Free State Presentation
Mr Filtane wanted to know if the department has done a survey on patients that have been hospitalised in order to see that when they come back, they have a decreased nutrition deficiency seeing that the department is a “Bread Basket” and that food security is about nutrition. He further asked what the impact has been on the 11 farmers that are being commercialised; and wanted to find out when the AgriParks would start to be operational.
Dr Masiteng indicated the provincial department of health helps them in the balancing of diet. Through the school feeding programme, they get feedback from the education department. The departments of Health and Education participate in their programmes. The programme is now mushrooming and more households are participating. Concerning the commercial farmers, they started with livestock: stud breeders. They pitched it at a higher level. There are two farmers who have graduated and one of them is a goat farmer. Stud breeding produced quick results. The department is happy with the livestock results.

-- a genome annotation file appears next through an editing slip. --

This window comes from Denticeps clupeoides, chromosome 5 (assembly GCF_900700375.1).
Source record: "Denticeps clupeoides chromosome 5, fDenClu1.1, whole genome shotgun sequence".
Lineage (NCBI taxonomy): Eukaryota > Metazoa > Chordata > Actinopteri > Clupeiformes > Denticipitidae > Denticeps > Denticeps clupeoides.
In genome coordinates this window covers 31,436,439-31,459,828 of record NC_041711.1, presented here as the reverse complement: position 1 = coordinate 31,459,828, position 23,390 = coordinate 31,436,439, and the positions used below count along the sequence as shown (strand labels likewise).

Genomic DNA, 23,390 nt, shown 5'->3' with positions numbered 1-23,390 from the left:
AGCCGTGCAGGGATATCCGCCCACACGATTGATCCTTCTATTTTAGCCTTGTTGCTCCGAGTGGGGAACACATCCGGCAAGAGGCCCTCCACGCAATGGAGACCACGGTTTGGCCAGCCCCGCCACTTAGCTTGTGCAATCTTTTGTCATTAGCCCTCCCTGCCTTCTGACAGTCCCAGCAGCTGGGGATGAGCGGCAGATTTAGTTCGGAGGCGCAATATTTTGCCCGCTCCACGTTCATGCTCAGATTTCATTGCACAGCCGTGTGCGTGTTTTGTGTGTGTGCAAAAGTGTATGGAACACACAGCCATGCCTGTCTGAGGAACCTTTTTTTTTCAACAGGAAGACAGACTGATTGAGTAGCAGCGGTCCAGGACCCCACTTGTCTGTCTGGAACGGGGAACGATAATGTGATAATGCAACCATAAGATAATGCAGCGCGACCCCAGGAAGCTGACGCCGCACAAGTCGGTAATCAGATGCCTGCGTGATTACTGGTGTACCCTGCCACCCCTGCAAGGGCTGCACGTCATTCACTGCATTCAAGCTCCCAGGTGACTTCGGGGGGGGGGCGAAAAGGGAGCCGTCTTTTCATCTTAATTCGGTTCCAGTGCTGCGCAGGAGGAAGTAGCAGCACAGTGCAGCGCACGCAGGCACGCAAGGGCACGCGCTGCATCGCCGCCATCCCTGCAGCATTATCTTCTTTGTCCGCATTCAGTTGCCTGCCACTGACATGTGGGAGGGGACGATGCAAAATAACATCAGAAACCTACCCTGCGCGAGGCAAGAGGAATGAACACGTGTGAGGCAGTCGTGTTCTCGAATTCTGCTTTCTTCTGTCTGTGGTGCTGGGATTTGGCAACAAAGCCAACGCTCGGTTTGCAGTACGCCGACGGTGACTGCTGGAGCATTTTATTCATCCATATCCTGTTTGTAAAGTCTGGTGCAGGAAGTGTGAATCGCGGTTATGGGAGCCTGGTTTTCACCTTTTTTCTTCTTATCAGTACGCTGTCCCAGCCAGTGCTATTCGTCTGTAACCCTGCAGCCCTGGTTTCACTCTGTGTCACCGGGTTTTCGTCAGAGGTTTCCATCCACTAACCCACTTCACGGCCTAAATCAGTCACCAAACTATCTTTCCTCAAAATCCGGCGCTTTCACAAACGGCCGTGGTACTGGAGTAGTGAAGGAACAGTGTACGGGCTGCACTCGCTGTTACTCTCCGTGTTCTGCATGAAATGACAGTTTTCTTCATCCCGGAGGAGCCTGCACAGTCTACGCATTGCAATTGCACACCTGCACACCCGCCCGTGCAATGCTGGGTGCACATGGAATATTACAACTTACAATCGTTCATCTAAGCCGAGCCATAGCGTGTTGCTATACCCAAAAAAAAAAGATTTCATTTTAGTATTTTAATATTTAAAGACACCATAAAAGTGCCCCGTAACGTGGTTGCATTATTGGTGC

About AgriParks, he said there is a challenge and this initiative is from DRDLR. The plans are there, but the implementation and funding are the responsibilities of DRDLR.
Mr Capa asked who was given the livestock and if the number is sufficient; and how many cooperatives are benefiting from the R5m mechanisation programme. He asked if the department has farmers who intend not to be commercialised.